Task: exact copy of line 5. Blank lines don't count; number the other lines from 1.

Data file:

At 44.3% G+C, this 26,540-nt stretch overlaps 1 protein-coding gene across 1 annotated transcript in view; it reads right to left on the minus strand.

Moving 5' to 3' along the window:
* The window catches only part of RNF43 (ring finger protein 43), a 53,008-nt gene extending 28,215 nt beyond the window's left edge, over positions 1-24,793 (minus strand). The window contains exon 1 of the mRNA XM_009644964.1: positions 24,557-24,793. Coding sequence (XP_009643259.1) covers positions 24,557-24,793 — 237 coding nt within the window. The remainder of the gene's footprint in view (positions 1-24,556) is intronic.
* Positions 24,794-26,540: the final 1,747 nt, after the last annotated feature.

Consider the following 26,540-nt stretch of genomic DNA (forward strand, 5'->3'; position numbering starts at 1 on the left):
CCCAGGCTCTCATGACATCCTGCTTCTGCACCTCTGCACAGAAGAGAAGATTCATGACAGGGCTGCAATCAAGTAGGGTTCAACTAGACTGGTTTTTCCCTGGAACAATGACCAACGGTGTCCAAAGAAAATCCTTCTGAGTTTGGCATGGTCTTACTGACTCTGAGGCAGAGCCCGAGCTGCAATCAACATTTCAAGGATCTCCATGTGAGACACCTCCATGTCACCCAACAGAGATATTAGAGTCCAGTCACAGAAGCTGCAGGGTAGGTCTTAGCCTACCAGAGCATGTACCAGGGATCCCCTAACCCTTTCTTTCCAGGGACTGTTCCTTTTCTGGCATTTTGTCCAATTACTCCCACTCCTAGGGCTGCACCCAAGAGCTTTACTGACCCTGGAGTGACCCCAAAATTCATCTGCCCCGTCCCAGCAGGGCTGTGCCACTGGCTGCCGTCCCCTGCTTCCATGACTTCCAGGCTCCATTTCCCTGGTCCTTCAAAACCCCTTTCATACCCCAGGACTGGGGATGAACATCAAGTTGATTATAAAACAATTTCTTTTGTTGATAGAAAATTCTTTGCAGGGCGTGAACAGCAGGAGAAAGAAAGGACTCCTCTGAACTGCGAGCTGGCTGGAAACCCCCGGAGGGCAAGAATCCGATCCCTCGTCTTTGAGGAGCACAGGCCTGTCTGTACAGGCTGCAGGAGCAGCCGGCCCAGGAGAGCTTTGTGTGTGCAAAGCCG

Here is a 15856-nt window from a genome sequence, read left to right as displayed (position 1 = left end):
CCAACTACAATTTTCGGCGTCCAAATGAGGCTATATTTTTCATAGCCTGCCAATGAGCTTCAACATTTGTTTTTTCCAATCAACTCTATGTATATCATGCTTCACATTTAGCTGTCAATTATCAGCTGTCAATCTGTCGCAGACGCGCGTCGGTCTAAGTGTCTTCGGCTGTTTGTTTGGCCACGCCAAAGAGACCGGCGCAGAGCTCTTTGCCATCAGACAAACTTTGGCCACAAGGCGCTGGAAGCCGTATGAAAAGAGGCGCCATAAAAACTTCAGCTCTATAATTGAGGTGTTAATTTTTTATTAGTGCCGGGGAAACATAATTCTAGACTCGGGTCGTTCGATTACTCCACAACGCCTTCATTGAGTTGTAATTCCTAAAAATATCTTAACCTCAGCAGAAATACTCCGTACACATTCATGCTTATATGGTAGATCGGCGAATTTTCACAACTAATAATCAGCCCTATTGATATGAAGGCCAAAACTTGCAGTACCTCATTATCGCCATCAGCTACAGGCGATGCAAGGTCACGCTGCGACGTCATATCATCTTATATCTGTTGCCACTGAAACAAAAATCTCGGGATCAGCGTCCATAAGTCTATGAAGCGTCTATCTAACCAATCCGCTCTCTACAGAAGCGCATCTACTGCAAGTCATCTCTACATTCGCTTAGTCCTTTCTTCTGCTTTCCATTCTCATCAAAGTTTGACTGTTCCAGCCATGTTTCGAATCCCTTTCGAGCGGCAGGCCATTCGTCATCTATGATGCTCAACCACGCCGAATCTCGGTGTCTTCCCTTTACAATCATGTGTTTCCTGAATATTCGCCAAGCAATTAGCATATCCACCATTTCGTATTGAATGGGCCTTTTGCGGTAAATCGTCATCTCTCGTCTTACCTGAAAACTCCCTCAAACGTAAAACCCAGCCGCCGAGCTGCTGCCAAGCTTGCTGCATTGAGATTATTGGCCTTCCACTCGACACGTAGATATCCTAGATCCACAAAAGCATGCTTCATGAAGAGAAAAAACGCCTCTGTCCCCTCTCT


Consider the following 26,540-nt stretch of genomic DNA (forward strand, 5'->3'; position numbering starts at 1 on the left):